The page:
Our emotional memory is the deep emotions, the basement feelings, our primary impressions of early childhood and youth. These emotional memories become our foundation, a predisposition to stimulus, the way we react to stress, joy and pain.
Depending on our emotional memory of early childhood and youth we feel and resolve difficulties, stress and pain to varying degrees and effectiveness. Emotional memory is the invisible, underlying, residue of feelings that comes from our predominant general perception of experiences, what gives us our resiliency and comes from how we emotionally feel about what goes on around us in early childhood and youth. If in early childhood and youth we perceive our experiences as emotionally supportive; we are shown, taught and observe patience, self-esteem, optimism, emotional control and self-regulation, we absorb a calmness, a peace that over time becomes our steady and reactive state.
I use the words emotional memory and a residue of underlying supportive skills as a descriptive way of understanding resiliency. Resiliency is the ability to have successful outcomes when facing challenging or threatening circumstances and comes from a positive emotional memory or a residue of underlying supportive skills. Emotional memories in early childhood and youth come to us in various ways. As children we are looking for any and all stimulus. A child is a vessel looking to fill itself and will take anything that comes along with an unquestioning resolve that whatever gets put before them is supposed to be there and the way we as parents do things is the right way. They inherently trust us no matter what is portrayed. These memories are actually lessons. Children watch and listen, then mimic or model the stimulus they experience. If the stimulus is proper and supportive the child will learn to have positive emotional memories, if not they will have less positive or negative emotional memories.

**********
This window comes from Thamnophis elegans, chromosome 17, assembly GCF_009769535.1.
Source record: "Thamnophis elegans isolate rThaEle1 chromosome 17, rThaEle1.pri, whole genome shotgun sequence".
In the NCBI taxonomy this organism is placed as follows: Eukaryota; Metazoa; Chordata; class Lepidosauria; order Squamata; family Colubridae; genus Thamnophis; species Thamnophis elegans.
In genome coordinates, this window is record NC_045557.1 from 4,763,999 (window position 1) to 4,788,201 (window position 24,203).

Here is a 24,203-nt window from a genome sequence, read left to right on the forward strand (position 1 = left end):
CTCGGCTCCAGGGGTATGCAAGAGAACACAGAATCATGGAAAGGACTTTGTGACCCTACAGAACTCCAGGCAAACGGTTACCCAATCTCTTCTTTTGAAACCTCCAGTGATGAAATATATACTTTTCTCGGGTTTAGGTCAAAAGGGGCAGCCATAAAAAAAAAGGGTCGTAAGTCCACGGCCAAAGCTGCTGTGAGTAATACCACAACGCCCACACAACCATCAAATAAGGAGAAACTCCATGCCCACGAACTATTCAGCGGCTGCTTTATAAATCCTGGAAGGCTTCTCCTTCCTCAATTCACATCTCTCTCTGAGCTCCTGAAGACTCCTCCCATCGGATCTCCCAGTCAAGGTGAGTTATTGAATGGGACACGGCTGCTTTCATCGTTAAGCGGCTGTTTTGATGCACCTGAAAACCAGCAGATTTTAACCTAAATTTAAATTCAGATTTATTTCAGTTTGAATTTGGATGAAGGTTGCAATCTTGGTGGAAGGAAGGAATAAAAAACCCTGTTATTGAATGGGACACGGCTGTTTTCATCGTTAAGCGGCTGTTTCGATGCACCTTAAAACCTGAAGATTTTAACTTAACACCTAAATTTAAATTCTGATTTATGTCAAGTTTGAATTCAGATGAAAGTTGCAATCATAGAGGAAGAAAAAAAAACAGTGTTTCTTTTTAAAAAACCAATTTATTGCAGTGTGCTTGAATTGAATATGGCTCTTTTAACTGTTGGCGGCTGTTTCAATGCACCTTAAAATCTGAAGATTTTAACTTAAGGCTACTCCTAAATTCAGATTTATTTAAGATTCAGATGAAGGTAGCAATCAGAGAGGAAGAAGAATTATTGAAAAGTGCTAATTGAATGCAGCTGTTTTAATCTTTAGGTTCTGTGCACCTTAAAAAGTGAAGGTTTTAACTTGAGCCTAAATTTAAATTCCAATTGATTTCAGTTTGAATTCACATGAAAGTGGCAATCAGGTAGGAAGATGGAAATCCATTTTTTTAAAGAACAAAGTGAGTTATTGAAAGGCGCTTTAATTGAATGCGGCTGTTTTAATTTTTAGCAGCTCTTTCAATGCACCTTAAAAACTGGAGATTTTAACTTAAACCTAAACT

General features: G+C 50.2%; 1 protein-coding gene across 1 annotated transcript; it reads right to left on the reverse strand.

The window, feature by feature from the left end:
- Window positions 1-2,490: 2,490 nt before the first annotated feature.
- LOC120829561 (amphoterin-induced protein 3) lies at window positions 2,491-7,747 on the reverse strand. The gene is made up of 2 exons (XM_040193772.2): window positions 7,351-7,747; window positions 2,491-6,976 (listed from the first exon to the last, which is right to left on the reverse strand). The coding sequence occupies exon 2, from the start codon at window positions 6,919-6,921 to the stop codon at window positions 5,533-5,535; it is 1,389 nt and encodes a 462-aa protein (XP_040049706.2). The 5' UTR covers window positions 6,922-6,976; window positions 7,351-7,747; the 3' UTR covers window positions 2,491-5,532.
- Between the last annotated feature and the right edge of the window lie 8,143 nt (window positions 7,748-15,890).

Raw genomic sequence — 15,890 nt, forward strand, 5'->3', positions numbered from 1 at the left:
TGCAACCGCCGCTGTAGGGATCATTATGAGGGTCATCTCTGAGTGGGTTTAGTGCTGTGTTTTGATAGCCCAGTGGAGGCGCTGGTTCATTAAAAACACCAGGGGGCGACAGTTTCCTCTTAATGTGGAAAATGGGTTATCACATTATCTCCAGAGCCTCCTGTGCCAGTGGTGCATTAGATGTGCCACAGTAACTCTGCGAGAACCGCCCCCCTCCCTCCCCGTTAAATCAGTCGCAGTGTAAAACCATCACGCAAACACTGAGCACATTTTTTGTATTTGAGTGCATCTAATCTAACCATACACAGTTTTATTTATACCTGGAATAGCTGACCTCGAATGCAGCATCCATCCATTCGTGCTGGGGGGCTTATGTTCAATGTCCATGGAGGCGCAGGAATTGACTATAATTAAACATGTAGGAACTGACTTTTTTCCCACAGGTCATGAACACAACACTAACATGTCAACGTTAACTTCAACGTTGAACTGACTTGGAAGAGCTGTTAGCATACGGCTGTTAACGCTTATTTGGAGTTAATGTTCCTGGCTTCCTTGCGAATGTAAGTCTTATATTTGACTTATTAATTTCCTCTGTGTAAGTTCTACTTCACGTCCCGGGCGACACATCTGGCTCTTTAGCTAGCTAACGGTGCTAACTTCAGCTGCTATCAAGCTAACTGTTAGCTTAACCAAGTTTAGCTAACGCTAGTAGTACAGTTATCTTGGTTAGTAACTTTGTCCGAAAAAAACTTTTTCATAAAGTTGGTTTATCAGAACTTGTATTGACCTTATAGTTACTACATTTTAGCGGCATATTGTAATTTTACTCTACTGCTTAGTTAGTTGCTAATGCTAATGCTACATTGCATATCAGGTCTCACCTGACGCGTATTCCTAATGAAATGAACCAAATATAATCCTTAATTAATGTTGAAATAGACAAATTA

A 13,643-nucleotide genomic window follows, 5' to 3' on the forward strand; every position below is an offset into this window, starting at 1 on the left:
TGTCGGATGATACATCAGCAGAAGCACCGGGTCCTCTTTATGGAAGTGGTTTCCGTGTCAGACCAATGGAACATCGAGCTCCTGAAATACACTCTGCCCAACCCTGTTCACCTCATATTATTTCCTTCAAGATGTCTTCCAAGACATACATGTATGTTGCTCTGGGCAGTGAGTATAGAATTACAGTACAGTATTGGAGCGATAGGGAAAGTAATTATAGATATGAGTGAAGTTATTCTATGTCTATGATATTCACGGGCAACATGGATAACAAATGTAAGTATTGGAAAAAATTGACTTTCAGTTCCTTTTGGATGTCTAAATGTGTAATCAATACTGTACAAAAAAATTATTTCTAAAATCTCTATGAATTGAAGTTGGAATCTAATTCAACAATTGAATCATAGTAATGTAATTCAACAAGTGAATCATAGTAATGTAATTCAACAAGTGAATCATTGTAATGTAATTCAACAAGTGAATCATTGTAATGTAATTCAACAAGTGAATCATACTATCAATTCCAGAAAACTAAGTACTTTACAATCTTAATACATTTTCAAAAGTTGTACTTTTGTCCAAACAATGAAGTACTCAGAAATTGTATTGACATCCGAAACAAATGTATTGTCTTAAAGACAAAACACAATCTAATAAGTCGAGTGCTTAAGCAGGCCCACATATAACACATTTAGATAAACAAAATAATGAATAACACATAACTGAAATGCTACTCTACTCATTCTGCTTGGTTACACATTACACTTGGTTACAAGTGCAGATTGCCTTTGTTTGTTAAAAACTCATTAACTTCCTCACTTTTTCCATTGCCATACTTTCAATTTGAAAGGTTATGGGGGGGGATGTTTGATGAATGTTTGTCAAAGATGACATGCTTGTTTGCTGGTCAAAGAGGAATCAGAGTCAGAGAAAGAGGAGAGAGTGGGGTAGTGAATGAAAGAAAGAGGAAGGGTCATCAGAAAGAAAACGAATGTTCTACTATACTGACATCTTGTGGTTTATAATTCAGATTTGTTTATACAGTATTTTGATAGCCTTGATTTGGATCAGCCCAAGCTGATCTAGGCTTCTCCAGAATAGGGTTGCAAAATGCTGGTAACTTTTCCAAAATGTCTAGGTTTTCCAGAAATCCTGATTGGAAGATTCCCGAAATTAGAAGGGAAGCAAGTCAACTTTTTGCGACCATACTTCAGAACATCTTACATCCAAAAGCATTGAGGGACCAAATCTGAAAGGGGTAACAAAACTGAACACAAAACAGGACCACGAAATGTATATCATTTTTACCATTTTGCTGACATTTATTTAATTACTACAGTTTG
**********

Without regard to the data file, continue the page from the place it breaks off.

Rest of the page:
When a child is paid attention to they learn values, self-esteem and relationship skills.
When we talk to a child they hear words, learn language, math skills, empathy, attitude and emotion.
When a child is appreciated for their efforts and told to try again they learn perseverance. Understanding about effort and failure begins at home.
When a child is shown patience they learn patience.
When we show gratitude for help or responsible acts children learn to appreciate.
When a child is angry and we acknowledge their anger we teach respect.
When a child is sad and we talk to them and say it will be ok we teach trust and offer security.
When children see and hear parents use self-regulation to react to difficult situations with contro